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What kills more Americans? Homicides or Fentanyl.

About 10,000 people die from Homicide in the US yearly. Althoug mass shootings grab headlines, they typicall acount for only 100-200 deaths.

Fentanyl, almost 75,000 deaths per year. This drug accounts for almost 75% of the total drug deaths each year.

One reason is it's potentcy. It's literally 50 times as strong as Heroin. The difference between an lethal and non lethal dose is incredibly small.

Fentanyl: The Silent Killer of American Youth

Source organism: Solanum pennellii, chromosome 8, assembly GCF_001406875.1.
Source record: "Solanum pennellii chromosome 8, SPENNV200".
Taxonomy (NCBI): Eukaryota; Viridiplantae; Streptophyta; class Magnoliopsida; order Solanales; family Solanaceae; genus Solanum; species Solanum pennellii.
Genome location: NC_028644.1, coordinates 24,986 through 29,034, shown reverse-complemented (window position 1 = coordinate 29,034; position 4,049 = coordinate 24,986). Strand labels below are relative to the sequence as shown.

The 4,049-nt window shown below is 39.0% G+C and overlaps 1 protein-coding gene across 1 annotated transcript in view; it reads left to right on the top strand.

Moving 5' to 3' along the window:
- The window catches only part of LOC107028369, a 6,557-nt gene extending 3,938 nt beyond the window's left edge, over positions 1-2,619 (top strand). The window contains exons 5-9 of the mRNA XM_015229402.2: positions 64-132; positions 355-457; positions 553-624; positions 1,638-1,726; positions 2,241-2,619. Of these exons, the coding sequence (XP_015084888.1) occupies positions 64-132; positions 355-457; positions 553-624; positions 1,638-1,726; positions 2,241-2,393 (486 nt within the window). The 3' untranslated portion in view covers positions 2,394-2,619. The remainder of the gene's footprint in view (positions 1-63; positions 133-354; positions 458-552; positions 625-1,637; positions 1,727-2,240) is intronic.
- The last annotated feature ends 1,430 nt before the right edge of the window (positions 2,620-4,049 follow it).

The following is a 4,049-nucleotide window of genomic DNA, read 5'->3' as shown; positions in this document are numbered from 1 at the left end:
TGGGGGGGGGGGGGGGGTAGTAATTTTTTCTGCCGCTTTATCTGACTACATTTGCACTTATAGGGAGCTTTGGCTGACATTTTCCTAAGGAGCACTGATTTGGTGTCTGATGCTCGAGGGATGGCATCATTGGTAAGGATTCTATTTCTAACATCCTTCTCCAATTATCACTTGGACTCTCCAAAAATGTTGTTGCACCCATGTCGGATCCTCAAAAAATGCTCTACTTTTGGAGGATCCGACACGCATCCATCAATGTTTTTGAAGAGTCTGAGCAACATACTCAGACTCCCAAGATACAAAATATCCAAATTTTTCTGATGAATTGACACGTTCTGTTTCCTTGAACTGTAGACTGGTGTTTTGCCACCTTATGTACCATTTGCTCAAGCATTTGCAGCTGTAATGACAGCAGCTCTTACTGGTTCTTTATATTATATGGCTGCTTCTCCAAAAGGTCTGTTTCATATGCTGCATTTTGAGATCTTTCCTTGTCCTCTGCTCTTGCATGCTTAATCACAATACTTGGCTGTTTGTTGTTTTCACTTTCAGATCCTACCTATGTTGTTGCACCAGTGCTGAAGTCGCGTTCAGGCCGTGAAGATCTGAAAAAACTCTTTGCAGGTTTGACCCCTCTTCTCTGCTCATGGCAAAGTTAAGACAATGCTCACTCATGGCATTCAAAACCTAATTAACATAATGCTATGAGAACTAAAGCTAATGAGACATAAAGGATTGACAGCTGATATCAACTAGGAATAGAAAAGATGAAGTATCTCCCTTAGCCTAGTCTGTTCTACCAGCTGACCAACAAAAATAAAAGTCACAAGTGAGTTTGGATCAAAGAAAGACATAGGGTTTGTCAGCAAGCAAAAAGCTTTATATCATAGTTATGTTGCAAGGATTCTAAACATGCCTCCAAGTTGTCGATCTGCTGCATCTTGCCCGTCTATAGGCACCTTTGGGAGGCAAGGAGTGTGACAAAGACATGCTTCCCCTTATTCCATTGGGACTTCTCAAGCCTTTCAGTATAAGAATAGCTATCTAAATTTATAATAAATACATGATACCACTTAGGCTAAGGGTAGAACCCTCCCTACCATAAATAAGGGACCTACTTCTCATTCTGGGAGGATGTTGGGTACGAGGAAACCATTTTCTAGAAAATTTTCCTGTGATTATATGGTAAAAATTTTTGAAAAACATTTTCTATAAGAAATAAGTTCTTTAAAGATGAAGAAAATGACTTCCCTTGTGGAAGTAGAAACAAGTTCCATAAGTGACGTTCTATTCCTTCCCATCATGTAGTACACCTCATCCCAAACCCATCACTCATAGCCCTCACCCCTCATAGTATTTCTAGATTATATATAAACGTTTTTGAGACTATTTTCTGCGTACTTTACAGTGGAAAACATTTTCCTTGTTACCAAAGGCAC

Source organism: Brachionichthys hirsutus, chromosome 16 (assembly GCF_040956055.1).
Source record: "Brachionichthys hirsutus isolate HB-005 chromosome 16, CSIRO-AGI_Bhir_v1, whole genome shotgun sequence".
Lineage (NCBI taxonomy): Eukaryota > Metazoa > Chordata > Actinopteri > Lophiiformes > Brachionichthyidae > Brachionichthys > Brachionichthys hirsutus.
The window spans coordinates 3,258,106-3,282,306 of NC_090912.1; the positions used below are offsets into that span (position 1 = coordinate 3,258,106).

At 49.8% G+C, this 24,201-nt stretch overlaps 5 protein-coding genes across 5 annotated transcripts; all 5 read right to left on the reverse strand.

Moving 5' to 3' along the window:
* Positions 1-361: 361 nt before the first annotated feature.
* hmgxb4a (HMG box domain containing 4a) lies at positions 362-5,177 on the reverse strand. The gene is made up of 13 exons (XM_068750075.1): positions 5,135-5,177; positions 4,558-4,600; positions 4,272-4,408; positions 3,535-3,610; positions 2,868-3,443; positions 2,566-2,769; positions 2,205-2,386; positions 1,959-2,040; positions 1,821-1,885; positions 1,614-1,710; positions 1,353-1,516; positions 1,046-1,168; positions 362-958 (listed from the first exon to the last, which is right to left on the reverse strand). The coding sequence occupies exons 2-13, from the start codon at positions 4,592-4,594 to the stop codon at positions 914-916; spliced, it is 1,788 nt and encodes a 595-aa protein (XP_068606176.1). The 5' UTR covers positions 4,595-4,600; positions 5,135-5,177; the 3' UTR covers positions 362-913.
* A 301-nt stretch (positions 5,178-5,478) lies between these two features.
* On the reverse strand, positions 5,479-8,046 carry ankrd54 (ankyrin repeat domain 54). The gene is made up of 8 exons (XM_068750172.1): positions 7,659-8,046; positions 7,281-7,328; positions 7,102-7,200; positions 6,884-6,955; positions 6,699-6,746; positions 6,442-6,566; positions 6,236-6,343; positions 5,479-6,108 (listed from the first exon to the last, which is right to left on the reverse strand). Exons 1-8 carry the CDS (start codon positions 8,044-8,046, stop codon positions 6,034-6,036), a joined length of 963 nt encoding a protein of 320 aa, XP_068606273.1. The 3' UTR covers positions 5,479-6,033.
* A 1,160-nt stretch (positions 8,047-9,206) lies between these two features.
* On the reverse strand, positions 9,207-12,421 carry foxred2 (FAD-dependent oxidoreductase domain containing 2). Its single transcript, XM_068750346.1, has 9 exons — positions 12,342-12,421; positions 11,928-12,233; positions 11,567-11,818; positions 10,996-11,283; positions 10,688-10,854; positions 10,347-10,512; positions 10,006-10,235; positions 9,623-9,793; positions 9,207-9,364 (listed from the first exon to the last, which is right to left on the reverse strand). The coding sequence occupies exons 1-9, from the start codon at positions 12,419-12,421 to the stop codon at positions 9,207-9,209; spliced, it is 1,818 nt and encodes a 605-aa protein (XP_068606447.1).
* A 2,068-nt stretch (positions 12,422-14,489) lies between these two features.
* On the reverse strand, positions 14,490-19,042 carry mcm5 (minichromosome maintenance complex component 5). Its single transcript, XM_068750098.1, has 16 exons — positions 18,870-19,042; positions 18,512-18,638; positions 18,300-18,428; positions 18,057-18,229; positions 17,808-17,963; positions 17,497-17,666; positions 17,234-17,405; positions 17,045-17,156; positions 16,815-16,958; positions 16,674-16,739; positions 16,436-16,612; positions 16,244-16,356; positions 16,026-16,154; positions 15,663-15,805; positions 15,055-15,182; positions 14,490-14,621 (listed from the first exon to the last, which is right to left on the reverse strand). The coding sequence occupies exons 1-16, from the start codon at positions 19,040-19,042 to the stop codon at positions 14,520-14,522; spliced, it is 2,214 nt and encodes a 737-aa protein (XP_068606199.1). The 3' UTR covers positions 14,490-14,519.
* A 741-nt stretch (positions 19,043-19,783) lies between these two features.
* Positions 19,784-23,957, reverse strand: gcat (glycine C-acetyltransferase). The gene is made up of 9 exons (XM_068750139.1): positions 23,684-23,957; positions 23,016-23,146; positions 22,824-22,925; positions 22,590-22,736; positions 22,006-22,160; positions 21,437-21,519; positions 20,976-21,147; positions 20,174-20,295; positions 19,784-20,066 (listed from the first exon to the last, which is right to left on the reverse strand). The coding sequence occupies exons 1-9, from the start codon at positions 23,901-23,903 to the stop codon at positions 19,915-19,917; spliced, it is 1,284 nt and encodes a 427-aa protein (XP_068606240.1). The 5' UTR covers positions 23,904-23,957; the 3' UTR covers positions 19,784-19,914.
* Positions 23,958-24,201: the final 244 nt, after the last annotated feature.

Students discuss the causes of the opioid crisis and how to combat it.

Dec. 12, 2023 6:45 pm ET

The most effective way to combat the fentanyl crisis is to close our southern border.

It’s no coincidence that the uptick in fentanyl deaths correlates with the increase in illegal migrant crossings at the southern border. This year, U.S. Customs and Border Protection reported a record 2.4 million encounters at the southwestern border and seized 26,700 pounds of fentanyl in the U.S., up more than 150% from 2021.

Last year, 73,654 people died from a fentanyl overdose in the U.S., and among young Americans 10 to 19, deaths involving fentanyl increased 182% between 2019 and 2021. Just 2 milligrams of fentanyl—a dose small enough to fit on the tip of a pencil—can be lethal.